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Morgin last won the day on April 18 2014

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  1. @Rikki sorry for adding to your list!
  2. That's false. From an admin perspective, 2FA ensures that even if a moderator reuses their password on a less secure site, someone who obtains that password will not be able to login to my site under that mod's credentials unless they also have physical access to a device that generates the 2FA code. That's the whole point - you cannot trust that your users who have been given elevated credentials follow best security practices, so you can impose additional layers of security on them at your discretion to minimize risks. 1) You are making up statistics. IPS has the data to know which features to focus attention on. You do not. 2) Moderator accounts have elevated forum privileges. A compromised moderator account could (and often does) cause significant headache for an admin. You may not personally see this as important, but any forum of significant size has had to deal with managing large teams of mods. Imposing security on them is a far better solution than trying to teach best password practices. 3) "significantly more users need faster forums, better usability, and fewer bugs". How is this not better usability? There were multiple threads on the community forums asking for this feature and it solves a significant security issue. Look, I probably am coming across overly defensive of this one feature, but it bothers me when people waltz into a feature post and make up stats and just complain without any merit. If you don't personally need 2FA, that's fine. I sincerely hope you don't ever have to deal with a compromised moderator account - it's a gigantic pain in the ass. For those of us who have had that unpleasant experience, this is a fantastic feature. It's not a questionable feature in 2017. /end rant.
  3. "Our 8 Community Apps" should read 7 now.
  4. I have to voice disagreement. In the current atmosphere of online services, any hint of a data breach can be overwhelmingly crippling. Being able to "double lock the door" with accounts that have elevated access to the forums, even if its just mod tools (which can allow access to confidential conversations), is extremely helpful. 2FA is now a web standard for services that deal in any sort of personal information, which many of our communities do. This is a welcome addition, and the way it was implemented by IPS was extremely thoughtful in terms of the various use cases. When you say very few people need this, I'm not sure what group you are talking about. Any community of any significant size is going to be targeted at some point or another for vulnerabilities. It could be as simple as a mod who reused a password and account name from another company who got hacked and had usernames and passwords dumped who gets exploited. This helps protect against that, and I'm grateful for it being in IPS4.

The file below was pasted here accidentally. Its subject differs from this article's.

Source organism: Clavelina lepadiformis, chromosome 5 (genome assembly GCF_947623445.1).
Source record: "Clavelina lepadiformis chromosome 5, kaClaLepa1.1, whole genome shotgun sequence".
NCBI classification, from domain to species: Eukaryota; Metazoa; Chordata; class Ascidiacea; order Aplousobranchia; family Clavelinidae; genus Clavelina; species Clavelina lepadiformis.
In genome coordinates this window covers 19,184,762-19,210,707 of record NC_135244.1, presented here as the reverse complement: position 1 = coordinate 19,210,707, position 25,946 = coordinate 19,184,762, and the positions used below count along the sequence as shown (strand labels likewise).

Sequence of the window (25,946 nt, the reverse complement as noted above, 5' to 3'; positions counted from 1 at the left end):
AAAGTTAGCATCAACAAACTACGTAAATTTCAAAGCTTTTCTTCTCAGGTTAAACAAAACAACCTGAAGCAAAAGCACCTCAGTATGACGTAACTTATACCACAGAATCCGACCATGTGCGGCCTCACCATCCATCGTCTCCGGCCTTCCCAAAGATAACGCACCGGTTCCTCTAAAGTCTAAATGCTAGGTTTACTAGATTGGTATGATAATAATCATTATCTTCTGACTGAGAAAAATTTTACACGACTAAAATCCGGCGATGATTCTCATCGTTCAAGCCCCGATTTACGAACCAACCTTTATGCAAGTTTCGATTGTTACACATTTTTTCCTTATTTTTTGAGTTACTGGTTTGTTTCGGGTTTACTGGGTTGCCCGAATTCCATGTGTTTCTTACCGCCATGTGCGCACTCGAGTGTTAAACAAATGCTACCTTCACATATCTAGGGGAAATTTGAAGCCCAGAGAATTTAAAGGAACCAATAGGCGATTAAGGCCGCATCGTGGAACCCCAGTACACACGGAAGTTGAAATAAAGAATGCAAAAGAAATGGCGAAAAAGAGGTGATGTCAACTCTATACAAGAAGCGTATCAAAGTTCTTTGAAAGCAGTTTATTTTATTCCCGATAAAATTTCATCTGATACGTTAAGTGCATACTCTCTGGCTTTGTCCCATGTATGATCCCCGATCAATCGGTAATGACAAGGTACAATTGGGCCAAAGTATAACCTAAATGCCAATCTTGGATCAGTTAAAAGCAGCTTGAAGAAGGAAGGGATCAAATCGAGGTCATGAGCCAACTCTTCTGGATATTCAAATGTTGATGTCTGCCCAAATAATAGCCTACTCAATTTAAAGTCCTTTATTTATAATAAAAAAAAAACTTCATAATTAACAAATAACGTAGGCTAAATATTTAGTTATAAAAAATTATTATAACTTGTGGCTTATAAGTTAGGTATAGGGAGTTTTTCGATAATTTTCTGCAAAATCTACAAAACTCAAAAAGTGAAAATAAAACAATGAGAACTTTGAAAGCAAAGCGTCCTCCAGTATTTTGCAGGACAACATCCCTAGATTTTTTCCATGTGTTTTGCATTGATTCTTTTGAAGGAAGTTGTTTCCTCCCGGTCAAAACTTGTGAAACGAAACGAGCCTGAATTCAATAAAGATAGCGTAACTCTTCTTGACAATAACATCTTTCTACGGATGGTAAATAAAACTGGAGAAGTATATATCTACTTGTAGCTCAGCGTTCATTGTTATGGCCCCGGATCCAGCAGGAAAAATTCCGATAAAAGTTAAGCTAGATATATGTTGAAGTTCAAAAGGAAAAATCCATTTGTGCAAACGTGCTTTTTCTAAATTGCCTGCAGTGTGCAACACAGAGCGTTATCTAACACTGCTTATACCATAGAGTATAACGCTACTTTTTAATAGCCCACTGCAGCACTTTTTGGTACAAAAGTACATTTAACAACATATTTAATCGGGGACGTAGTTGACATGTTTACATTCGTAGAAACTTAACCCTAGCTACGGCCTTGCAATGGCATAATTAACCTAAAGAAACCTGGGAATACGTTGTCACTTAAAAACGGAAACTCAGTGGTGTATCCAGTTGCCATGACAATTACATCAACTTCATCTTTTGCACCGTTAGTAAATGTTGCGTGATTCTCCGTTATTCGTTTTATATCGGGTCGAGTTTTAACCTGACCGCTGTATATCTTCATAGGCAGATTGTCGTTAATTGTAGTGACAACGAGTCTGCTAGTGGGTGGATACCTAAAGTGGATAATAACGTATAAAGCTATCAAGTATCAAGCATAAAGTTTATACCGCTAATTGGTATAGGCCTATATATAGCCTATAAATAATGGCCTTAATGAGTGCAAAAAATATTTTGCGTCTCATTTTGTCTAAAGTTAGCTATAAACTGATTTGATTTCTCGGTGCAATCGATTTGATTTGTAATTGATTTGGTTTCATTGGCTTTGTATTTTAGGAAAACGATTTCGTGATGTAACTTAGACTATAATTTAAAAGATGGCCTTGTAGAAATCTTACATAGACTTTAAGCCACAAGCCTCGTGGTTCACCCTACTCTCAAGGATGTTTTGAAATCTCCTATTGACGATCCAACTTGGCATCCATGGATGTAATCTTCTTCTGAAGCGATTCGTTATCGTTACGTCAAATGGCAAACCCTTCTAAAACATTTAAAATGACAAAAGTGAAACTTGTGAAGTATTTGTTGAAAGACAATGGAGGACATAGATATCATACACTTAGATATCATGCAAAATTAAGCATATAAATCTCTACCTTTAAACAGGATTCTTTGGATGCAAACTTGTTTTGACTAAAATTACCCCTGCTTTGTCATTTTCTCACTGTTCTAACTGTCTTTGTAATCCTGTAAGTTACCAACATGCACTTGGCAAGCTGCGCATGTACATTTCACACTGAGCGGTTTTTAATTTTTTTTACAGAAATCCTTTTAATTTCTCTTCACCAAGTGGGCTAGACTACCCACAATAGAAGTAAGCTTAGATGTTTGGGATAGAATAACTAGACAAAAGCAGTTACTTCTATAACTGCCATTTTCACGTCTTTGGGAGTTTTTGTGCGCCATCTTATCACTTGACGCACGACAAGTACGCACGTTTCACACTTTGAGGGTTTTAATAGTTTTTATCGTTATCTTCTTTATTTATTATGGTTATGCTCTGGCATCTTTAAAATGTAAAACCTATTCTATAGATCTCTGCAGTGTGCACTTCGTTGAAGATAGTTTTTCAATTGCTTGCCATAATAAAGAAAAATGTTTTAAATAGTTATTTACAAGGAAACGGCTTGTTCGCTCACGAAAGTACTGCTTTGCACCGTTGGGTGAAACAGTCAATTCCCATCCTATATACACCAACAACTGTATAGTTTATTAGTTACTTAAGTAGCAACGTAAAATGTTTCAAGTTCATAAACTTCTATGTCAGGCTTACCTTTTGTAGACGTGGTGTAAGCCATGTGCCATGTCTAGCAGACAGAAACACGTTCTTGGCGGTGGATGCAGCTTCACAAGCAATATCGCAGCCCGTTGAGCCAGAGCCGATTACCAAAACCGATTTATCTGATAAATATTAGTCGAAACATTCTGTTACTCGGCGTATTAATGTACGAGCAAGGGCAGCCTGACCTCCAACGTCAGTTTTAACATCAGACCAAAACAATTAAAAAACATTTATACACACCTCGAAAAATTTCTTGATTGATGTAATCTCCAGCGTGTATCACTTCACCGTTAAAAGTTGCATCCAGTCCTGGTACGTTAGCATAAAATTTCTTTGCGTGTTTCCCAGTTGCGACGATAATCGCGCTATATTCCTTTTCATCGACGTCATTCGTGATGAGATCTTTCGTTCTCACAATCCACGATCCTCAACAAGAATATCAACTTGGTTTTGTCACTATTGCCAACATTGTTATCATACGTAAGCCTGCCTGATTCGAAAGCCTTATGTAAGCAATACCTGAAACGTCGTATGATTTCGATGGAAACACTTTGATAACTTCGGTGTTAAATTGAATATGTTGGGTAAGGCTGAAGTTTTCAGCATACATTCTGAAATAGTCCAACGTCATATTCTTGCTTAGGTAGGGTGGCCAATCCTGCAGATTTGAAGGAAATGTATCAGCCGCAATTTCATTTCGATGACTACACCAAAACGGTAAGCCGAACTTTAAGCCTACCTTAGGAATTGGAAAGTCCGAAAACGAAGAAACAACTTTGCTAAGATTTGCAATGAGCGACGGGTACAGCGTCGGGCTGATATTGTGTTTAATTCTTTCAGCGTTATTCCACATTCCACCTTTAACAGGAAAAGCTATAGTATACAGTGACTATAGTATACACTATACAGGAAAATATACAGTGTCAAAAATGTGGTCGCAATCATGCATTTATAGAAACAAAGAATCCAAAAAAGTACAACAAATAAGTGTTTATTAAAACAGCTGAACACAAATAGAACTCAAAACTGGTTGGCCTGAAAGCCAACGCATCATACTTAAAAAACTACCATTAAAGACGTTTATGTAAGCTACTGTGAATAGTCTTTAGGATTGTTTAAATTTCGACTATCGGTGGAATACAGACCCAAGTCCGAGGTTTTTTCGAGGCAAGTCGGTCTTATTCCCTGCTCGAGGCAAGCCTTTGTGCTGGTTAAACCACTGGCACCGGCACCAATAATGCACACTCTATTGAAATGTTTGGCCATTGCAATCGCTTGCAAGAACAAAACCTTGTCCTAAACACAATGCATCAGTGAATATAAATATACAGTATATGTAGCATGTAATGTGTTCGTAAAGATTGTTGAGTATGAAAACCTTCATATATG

5. To take this a step further, you (used to) be able to actually set this up as a topic multi moderation action - set up a variety of preset messages that makes it easy to edit a post to complete rule enforcement. Someone more familiar with 4 will need to chime in if you could do a multi-moderation to warn a user, edit their post with a preset appended edit, and then lock topic or not.
  6. Just want to bump this one
  7. which holidays? summer holidays? labour day weekend?
  8. I know why you want this, but it's a lost cause. Browsers come with built in tools to grab media from pages. Right click blocking isn't really worth considering in 2016. What you may want to try is finding a way to host/link a high quality version of an image that requires an account to access, and the low res is shown to all.
  9. Anecdotal evidence time (if you had boring work stuff to catch up on, now would be the time!) but my extremely non-techy wife who can't even figure out password managers (no really, lastpass is too complicated so she won't use it) somehow figured out how to enable sms 2fa on her gmail. I was so proud! I agree sms 2fa is pretty ubiquitous, and I think is going to be pretty much be regularly used by mainstream non-power users more often than not the more that people get exposed to it.